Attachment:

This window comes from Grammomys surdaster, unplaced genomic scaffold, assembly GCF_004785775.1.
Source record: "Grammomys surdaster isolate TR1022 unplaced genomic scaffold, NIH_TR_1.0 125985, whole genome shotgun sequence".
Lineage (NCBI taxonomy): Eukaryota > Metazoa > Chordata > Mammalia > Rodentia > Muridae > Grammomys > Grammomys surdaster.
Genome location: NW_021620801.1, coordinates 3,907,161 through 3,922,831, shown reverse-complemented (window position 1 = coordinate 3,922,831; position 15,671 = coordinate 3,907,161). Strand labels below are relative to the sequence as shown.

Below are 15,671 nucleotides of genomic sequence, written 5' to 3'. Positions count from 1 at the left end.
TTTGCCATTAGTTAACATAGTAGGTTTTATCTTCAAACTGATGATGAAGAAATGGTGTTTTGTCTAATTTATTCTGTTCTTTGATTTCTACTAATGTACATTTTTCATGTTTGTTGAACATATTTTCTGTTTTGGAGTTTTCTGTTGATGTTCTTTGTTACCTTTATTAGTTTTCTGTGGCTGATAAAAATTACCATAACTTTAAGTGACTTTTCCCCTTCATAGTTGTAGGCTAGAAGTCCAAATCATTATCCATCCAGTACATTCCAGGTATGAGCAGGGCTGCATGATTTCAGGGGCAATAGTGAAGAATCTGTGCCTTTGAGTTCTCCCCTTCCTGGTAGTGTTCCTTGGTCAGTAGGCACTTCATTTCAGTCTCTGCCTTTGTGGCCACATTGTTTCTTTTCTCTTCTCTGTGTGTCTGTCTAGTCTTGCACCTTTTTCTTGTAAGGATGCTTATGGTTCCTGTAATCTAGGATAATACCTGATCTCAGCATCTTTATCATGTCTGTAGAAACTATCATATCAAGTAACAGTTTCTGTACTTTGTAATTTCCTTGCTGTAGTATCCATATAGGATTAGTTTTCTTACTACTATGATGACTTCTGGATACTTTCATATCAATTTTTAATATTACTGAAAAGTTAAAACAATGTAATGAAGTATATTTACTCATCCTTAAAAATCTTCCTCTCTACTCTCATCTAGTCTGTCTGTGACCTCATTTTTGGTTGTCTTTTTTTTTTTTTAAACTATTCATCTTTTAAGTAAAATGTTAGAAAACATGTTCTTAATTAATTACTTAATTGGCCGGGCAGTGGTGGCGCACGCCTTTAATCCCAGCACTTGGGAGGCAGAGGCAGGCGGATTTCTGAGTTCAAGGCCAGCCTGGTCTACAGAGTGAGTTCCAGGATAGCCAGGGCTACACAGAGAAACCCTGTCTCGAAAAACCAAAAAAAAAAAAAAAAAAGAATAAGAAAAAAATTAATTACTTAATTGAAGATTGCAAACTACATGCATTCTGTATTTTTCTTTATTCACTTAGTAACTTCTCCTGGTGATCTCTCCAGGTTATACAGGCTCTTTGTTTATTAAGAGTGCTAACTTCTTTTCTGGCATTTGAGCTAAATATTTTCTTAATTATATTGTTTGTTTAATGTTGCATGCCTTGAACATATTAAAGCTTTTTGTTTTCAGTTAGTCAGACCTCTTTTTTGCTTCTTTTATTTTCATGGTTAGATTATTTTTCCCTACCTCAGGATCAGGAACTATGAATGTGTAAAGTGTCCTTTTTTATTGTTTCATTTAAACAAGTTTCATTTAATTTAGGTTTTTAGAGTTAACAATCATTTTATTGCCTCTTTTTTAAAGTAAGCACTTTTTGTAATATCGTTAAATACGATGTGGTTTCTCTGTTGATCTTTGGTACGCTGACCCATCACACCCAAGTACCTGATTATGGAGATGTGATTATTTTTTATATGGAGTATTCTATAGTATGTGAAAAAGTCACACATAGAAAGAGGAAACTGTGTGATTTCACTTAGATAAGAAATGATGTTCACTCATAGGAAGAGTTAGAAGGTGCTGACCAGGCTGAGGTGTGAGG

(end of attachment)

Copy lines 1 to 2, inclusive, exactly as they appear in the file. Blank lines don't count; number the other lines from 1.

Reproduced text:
This window comes from Grammomys surdaster, unplaced genomic scaffold, assembly GCF_004785775.1.
Source record: "Grammomys surdaster isolate TR1022 unplaced genomic scaffold, NIH_TR_1.0 125985, whole genome shotgun sequence".